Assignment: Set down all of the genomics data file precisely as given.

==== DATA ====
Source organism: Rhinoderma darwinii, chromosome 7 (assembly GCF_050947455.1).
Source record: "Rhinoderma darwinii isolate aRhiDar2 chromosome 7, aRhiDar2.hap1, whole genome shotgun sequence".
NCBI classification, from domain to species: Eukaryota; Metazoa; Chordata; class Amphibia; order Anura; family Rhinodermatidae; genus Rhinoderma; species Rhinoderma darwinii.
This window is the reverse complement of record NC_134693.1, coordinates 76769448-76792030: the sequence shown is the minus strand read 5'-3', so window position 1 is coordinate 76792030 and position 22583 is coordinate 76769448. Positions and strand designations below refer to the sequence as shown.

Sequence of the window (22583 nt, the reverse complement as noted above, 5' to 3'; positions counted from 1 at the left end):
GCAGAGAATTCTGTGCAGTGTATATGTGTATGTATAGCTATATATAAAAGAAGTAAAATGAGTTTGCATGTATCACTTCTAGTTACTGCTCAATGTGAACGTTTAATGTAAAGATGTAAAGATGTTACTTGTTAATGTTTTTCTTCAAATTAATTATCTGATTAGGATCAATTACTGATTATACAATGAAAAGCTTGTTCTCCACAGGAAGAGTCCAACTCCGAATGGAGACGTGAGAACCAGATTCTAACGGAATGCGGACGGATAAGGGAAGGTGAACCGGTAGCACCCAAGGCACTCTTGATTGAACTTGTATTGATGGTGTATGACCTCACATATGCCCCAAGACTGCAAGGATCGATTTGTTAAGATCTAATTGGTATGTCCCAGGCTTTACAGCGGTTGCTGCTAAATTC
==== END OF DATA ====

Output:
Source organism: Rhinoderma darwinii, chromosome 7 (assembly GCF_050947455.1).
Source record: "Rhinoderma darwinii isolate aRhiDar2 chromosome 7, aRhiDar2.hap1, whole genome shotgun sequence".
NCBI classification, from domain to species: Eukaryota; Metazoa; Chordata; class Amphibia; order Anura; family Rhinodermatidae; genus Rhinoderma; species Rhinoderma darwinii.
This window is the reverse complement of record NC_134693.1, coordinates 76769448-76792030: the sequence shown is the minus strand read 5'-3', so window position 1 is coordinate 76792030 and position 22583 is coordinate 76769448. Positions and strand designations below refer to the sequence as shown.

Sequence of the window (22583 nt, the reverse complement as noted above, 5' to 3'; positions counted from 1 at the left end):
GCAGAGAATTCTGTGCAGTGTATATGTGTATGTATAGCTATATATAAAAGAAGTAAAATGAGTTTGCATGTATCACTTCTAGTTACTGCTCAATGTGAACGTTTAATGTAAAGATGTAAAGATGTTACTTGTTAATGTTTTTCTTCAAATTAATTATCTGATTAGGATCAATTACTGATTATACAATGAAAAGCTTGTTCTCCACAGGAAGAGTCCAACTCCGAATGGAGACGTGAGAACCAGATTCTAACGGAATGCGGACGGATAAGGGAAGGTGAACCGGTAGCACCCAAGGCACTCTTGATTGAACTTGTATTGATGGTGTATGACCTCACATATGCCCCAAGACTGCAAGGATCGATTTGTTAAGATCTAATTGGTATGTCCCAGGCTTTACAGCGGTTGCTGCTAAATTC